Lesley Irene Shore

Lesley Irene Shore

Survivor Tree

January 14, 2018

When we moved from Harmony Farm, I retired from my psychology practice along with other professional commitments. I opened my heart to new opportunities and interests.

After settling into my new home, I began roaming Fox Hill’s woods. While walking along a newly formed trail, my attention was drawn to a couple of special trees. One tree I immediately named “Survivor Tree” because of its amazing root formation.

Survivor Tree stands near the crest of a small hill and reaches majestically toward the sky. Its gnarled roots twist and turn; they rise from the ground, travel around and over large and small rocks, then bend into the hill before rising upward to form the trunk. Its roots tell the story of a young sapling struggling to survive: growing around and over immovable obstacles blocking its path, then finally establishing enough of a base to support upward growth.

On daily walks through the woods, I developed the habit of greeting my special trees by name. Inspired by their presences, I touched them, walked around them and communed with them. I offered thanks for their gifts—of oxygen, shelter, shade, food. And I sang songs of gratitude for their lessons.

One season moved into the next. It happened gradually, but I suddenly realized that I thought of my parents each time I passed Survivor Tree. It reminded me of them–my parents’ ability to stay rooted and continue to grow despite daunting obstacles in their path. It also reminded me of their unconditional love.

Around New Year’s Day, I stopped and listened more closely to Survivor Tree. I felt its seed calling from deep inside my heart. Having lain dormant for many years, this seed now asked to be nourished, nurtured and encouraged to grow. Tuning into its call, I realized that Survivor Seed contains a manuscript I wrote while my parents were alive.

The manuscript told the story of my parents’ escape from Hitler-occupied Czechoslovakia—their homeland. While Mother read what I had written and patiently corrected my spelling of names and places from their past, she preferred that I not pursue having it published. At the time, I honored her request.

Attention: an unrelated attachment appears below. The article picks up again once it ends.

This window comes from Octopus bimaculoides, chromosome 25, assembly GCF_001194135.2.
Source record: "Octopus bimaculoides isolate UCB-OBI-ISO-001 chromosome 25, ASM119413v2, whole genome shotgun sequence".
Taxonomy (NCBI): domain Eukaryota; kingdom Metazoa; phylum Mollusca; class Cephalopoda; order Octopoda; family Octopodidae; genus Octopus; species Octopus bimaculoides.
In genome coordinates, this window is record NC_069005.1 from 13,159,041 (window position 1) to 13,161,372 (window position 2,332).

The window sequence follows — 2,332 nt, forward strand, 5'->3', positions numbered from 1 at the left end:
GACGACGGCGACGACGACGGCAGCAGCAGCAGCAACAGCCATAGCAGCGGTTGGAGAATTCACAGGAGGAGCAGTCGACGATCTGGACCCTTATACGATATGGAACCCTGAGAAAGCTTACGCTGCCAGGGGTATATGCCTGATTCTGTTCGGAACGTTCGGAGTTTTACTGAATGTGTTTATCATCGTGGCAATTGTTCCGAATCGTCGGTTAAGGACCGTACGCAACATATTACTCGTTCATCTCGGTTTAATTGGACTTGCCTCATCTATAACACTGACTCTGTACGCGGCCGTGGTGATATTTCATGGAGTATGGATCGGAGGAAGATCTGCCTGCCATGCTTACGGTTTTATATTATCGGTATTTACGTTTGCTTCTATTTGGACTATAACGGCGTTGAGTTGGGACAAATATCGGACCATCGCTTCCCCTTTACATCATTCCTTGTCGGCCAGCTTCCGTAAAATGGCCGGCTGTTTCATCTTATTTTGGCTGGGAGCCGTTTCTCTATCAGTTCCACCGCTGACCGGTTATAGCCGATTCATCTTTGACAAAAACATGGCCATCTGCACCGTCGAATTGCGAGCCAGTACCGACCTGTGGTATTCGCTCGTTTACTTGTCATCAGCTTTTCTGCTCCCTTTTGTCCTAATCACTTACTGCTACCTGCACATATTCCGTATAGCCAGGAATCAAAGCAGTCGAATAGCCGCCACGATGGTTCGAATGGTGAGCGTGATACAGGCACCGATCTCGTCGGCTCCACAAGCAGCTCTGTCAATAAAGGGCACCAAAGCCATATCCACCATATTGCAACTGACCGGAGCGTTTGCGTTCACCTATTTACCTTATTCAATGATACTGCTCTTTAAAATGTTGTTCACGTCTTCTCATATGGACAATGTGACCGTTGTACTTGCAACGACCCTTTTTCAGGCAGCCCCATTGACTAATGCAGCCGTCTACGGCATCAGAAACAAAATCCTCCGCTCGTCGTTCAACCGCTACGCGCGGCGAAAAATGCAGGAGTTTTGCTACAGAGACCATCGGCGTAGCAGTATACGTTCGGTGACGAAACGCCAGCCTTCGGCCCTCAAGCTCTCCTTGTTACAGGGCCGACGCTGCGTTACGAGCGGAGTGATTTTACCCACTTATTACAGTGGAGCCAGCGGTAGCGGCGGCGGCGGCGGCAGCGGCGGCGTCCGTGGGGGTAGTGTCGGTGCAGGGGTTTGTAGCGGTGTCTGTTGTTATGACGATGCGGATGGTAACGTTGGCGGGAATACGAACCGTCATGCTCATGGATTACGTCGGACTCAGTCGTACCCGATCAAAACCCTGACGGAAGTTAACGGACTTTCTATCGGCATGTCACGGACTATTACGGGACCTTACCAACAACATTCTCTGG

Now, twenty five years later, Survivor Tree reminds me of that long ago manuscript and my intention to eventually publish it as a book. It will need much revising, but if I help Survivor Seed grow it might reach up toward the sky and branch out to form a book.


  1. Cilla

    Nicely written my friend.

    • Lesley Irene Shore

      Thank you!! I greatly appreciate your support, especially considering how much I admire your writing. We go way back, to our early years as psychologists. Both now retired and focusing on writing. I treasure our friendship.

  2. Iris Weaver

    That is beautiful. The pictures of Survivor Tree’s roots are so lovely. And in the second picture i see a wild sarsparilla plant to the right of the roots.

    • Lesley Irene Shore

      Thanks so much, Iris. And yes, very observant of you. That is a wild sarsaparilla plant — Aralia nudicaulis. I know she’s usually considered an alterative, but some of us think she might have mild adaptogenic qualities as she’s a member of the Ginseng family. Very fitting!

      • Iris Weaver

        I think of her as a nervine, with those long root connections with occasional nodes.

  3. Lesley Irene Shore

    Hmmm. I love this association; thanks for sharing it. What a great companion for Survivor Tree!


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